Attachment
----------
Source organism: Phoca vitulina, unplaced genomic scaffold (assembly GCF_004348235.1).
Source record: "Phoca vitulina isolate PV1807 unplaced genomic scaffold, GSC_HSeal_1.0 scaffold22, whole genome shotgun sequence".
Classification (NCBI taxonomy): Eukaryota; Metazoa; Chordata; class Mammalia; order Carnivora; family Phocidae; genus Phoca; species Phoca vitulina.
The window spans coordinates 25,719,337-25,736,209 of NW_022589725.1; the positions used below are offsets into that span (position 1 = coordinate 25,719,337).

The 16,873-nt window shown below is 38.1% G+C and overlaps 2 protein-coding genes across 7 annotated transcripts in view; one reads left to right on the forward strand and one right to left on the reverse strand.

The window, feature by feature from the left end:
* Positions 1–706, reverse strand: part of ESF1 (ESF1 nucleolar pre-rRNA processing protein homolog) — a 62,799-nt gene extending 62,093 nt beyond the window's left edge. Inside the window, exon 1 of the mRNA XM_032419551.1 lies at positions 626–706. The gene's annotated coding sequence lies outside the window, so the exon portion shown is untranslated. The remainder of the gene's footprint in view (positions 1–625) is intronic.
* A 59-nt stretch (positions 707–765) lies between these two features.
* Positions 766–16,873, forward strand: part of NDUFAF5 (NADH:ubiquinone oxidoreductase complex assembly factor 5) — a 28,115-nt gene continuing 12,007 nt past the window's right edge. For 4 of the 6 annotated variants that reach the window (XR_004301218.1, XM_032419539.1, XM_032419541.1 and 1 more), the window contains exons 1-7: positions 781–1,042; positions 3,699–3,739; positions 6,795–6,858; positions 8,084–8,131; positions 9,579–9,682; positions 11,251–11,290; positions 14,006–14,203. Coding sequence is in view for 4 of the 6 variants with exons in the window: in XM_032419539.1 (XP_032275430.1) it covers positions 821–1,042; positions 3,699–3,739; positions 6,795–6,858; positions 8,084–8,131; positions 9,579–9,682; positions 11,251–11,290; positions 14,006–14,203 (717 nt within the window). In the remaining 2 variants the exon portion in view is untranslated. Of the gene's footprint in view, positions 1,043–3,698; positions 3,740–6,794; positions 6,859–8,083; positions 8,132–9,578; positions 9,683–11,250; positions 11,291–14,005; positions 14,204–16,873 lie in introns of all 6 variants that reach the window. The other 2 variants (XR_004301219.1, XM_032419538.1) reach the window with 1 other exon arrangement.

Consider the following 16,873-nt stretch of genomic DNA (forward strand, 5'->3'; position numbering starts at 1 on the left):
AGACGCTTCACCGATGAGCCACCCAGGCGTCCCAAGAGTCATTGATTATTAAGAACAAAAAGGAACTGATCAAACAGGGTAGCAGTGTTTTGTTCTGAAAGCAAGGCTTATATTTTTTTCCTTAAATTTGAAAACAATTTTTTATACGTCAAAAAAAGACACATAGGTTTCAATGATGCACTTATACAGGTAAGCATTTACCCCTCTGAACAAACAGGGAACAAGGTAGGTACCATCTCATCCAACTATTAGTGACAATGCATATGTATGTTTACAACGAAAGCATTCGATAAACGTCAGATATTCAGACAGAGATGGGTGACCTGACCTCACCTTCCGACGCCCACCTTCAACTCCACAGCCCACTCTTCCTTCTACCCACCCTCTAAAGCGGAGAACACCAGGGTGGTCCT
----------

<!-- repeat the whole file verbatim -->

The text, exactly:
Source organism: Phoca vitulina, unplaced genomic scaffold (assembly GCF_004348235.1).
Source record: "Phoca vitulina isolate PV1807 unplaced genomic scaffold, GSC_HSeal_1.0 scaffold22, whole genome shotgun sequence".
Classification (NCBI taxonomy): Eukaryota; Metazoa; Chordata; class Mammalia; order Carnivora; family Phocidae; genus Phoca; species Phoca vitulina.
The window spans coordinates 25,719,337-25,736,209 of NW_022589725.1; the positions used below are offsets into that span (position 1 = coordinate 25,719,337).

The 16,873-nt window shown below is 38.1% G+C and overlaps 2 protein-coding genes across 7 annotated transcripts in view; one reads left to right on the forward strand and one right to left on the reverse strand.

The window, feature by feature from the left end:
* Positions 1–706, reverse strand: part of ESF1 (ESF1 nucleolar pre-rRNA processing protein homolog) — a 62,799-nt gene extending 62,093 nt beyond the window's left edge. Inside the window, exon 1 of the mRNA XM_032419551.1 lies at positions 626–706. The gene's annotated coding sequence lies outside the window, so the exon portion shown is untranslated. The remainder of the gene's footprint in view (positions 1–625) is intronic.
* A 59-nt stretch (positions 707–765) lies between these two features.
* Positions 766–16,873, forward strand: part of NDUFAF5 (NADH:ubiquinone oxidoreductase complex assembly factor 5) — a 28,115-nt gene continuing 12,007 nt past the window's right edge. For 4 of the 6 annotated variants that reach the window (XR_004301218.1, XM_032419539.1, XM_032419541.1 and 1 more), the window contains exons 1-7: positions 781–1,042; positions 3,699–3,739; positions 6,795–6,858; positions 8,084–8,131; positions 9,579–9,682; positions 11,251–11,290; positions 14,006–14,203. Coding sequence is in view for 4 of the 6 variants with exons in the window: in XM_032419539.1 (XP_032275430.1) it covers positions 821–1,042; positions 3,699–3,739; positions 6,795–6,858; positions 8,084–8,131; positions 9,579–9,682; positions 11,251–11,290; positions 14,006–14,203 (717 nt within the window). In the remaining 2 variants the exon portion in view is untranslated. Of the gene's footprint in view, positions 1,043–3,698; positions 3,740–6,794; positions 6,859–8,083; positions 8,132–9,578; positions 9,683–11,250; positions 11,291–14,005; positions 14,204–16,873 lie in introns of all 6 variants that reach the window. The other 2 variants (XR_004301219.1, XM_032419538.1) reach the window with 1 other exon arrangement.

Consider the following 16,873-nt stretch of genomic DNA (forward strand, 5'->3'; position numbering starts at 1 on the left):
AGACGCTTCACCGATGAGCCACCCAGGCGTCCCAAGAGTCATTGATTATTAAGAACAAAAAGGAACTGATCAAACAGGGTAGCAGTGTTTTGTTCTGAAAGCAAGGCTTATATTTTTTTCCTTAAATTTGAAAACAATTTTTTATACGTCAAAAAAAGACACATAGGTTTCAATGATGCACTTATACAGGTAAGCATTTACCCCTCTGAACAAACAGGGAACAAGGTAGGTACCATCTCATCCAACTATTAGTGACAATGCATATGTATGTTTACAACGAAAGCATTCGATAAACGTCAGATATTCAGACAGAGATGGGTGACCTGACCTCACCTTCCGACGCCCACCTTCAACTCCACAGCCCACTCTTCCTTCTACCCACCCTCTAAAGCGGAGAACACCAGGGTGGTCCT